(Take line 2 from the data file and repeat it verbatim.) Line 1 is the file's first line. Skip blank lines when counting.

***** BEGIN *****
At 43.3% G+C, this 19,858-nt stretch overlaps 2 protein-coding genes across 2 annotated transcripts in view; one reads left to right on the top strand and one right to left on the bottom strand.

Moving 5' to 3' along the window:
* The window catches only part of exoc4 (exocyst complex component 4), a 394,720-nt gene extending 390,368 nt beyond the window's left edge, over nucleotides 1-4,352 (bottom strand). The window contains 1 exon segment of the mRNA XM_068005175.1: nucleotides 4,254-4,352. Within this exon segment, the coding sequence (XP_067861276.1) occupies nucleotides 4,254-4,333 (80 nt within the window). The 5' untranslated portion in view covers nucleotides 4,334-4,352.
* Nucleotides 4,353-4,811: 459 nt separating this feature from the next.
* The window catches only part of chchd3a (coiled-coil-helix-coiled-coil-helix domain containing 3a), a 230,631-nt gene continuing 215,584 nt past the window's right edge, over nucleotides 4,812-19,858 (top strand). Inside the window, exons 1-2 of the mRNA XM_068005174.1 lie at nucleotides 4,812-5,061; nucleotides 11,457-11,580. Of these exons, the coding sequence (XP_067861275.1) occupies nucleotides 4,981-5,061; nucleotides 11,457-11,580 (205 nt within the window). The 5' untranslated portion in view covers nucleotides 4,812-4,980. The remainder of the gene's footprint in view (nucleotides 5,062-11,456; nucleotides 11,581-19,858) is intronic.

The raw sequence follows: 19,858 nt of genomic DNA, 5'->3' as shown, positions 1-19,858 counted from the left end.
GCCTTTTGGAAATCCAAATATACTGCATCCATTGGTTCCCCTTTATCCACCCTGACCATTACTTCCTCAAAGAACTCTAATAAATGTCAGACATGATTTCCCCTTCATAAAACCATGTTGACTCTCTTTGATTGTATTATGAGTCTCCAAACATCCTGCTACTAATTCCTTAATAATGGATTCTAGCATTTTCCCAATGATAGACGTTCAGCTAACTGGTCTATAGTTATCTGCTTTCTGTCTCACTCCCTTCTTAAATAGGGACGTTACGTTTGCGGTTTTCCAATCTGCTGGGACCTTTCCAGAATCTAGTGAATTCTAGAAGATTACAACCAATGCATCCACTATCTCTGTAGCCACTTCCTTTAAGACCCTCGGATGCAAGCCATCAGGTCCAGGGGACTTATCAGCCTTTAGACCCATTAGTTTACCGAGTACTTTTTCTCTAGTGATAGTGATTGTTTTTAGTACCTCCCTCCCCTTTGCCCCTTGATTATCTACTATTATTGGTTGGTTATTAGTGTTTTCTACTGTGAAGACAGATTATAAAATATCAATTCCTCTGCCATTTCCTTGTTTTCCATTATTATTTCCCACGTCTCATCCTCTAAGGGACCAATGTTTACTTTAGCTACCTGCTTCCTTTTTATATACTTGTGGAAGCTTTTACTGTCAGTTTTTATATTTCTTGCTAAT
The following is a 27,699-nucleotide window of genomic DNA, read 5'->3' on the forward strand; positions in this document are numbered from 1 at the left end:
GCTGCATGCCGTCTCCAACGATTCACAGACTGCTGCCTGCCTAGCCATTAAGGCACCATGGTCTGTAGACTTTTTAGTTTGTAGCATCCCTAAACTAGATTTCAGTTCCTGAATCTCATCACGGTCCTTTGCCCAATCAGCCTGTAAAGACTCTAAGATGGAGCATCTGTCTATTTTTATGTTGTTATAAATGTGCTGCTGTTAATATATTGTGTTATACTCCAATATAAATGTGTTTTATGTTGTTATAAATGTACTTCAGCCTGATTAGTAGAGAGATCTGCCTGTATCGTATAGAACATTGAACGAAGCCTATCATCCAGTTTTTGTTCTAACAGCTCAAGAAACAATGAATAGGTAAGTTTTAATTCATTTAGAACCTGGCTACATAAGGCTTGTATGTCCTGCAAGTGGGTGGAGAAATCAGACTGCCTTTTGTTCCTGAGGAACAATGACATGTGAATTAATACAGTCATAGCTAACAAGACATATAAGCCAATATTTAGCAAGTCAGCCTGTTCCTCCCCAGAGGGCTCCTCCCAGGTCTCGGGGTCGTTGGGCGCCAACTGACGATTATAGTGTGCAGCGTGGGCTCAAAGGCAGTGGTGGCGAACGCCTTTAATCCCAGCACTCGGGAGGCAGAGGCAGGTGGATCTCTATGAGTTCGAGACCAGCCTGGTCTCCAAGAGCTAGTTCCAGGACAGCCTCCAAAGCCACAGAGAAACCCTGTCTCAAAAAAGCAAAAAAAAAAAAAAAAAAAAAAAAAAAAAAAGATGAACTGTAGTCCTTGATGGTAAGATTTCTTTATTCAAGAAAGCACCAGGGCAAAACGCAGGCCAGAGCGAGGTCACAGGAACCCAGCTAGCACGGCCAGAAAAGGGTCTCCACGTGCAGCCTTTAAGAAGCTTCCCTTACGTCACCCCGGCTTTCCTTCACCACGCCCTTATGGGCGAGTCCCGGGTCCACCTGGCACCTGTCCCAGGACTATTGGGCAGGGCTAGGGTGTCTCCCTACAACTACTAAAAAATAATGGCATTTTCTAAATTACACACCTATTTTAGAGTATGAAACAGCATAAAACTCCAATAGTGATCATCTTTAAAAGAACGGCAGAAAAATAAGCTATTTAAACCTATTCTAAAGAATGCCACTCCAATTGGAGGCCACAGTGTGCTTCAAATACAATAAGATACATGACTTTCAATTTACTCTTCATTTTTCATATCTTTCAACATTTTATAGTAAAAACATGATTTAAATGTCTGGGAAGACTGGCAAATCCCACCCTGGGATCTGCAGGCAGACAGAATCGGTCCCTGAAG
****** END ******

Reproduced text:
Moving 5' to 3' along the window: